How would you feel if you were given adoption rights, only to have them taken away when another state’s courts looked at your case? You’d probably be angry, just like this woman was.
In Alabama, the Alabama Supreme Court had refused to recognize the adoption of a child by a lesbian mother. A Georgia court had granted the adoption, which should have been upheld in another state. According to a new verdict by the U.S. Supreme Court, it has decided to reverse the Alabama Supreme Court’s decision, because by law, courts must afford “full faith and credit” to rulings that come from other states. What that means is that by law, courts in other states should not overturn or ignore a ruling just because it doesn’t agree.
The case focused on two partners that had three children together. One of the mothers in the couple gave birth, and the other adopted the children. They temporarily established a residency in Georgia so that they could obtain the rights to adopt, and Georgia agreed and allowed the adoptions to go through.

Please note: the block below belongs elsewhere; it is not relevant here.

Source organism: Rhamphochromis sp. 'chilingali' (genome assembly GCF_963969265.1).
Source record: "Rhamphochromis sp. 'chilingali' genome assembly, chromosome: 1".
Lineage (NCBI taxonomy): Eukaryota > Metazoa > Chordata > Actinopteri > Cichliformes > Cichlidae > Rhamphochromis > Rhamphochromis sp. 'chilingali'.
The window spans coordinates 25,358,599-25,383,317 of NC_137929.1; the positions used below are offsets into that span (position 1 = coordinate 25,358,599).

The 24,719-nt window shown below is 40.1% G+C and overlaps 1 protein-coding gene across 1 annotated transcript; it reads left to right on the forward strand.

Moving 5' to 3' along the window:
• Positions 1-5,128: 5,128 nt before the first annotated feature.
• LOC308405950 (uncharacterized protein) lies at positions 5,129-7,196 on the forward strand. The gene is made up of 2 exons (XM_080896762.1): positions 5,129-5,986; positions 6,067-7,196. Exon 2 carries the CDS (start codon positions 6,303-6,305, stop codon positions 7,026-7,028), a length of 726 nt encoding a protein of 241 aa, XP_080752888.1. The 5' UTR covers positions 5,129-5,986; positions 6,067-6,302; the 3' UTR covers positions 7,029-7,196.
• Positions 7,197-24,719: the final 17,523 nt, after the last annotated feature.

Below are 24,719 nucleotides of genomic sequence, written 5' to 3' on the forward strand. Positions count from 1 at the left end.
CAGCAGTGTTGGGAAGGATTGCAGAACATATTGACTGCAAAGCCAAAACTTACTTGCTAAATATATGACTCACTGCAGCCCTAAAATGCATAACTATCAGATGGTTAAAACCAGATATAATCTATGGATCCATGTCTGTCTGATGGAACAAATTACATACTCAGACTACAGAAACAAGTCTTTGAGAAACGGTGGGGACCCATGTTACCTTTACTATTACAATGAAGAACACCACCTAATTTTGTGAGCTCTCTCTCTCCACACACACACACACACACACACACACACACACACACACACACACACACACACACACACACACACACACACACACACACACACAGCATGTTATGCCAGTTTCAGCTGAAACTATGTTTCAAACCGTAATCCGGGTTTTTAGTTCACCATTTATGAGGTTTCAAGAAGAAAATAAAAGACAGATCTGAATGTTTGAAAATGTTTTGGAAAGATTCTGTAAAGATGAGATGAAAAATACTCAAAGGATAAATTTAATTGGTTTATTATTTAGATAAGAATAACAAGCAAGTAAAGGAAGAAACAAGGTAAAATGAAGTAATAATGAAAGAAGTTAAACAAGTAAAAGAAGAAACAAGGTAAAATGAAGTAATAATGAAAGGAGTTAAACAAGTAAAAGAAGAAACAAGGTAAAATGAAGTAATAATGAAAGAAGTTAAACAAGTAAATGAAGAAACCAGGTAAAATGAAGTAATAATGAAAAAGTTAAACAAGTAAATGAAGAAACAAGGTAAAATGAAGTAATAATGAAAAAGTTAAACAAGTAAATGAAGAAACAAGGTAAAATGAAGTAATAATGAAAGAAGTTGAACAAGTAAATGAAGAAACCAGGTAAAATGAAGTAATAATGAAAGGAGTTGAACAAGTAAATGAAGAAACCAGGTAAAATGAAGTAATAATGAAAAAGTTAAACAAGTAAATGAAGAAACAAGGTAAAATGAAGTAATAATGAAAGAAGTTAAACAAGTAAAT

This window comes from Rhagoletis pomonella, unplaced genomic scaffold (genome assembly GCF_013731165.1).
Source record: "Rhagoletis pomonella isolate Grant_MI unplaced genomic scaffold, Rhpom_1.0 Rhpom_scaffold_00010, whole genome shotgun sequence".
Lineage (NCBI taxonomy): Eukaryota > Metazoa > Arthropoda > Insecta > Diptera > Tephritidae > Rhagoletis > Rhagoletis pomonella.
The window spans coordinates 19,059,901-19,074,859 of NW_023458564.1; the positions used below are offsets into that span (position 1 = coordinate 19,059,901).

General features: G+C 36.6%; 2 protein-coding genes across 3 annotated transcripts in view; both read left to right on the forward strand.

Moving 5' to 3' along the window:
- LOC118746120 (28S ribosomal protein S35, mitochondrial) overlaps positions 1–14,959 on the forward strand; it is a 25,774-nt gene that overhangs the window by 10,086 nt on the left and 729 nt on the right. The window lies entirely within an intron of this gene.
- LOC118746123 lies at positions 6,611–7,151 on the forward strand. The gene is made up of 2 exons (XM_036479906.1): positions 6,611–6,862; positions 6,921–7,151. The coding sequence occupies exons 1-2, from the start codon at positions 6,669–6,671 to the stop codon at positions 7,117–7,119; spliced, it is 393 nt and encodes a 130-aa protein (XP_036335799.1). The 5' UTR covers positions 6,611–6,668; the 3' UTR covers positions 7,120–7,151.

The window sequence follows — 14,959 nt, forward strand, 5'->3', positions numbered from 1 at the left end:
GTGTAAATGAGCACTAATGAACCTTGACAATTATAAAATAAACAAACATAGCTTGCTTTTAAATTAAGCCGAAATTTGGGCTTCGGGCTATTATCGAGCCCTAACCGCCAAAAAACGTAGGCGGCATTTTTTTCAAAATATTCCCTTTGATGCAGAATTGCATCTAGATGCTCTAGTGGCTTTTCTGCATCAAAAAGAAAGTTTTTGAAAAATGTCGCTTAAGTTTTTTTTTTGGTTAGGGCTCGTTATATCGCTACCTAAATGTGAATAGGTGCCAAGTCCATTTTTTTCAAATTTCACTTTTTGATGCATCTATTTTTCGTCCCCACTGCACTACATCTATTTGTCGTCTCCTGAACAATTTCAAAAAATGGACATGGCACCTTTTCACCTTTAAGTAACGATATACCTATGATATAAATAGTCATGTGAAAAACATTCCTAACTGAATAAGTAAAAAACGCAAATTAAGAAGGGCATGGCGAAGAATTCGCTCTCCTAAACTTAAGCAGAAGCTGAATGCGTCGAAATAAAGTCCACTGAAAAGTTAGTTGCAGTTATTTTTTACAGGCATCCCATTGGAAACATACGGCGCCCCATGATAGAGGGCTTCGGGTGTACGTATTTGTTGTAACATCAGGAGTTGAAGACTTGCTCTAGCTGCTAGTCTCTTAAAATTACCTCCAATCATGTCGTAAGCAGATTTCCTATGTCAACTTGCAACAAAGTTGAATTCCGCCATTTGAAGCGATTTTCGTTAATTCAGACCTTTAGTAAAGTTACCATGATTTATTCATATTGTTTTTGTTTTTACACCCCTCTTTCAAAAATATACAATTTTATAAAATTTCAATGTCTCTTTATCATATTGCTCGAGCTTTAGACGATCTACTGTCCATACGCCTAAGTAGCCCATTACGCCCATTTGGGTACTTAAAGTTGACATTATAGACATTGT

The problem took place when the couple split, 17 years after they first were together. They had raised their children together, but the mother who had adopted the children claimed her ex was trying to keep them away from her. She sued in Alabama state court for access to her 13-year-old and 11-year-old twins.
Alabama ruled that she did not have a right to custody or visitation because the Georgia courts shouldn’t have issued the adoptions. However, that was dismissed, because courts must uphold each other’s’ judgments.
Source: Slate, “A Big Win for Same-Sex Adoption at the Supreme Court,” Dahlia Lithwick, March 07, 2016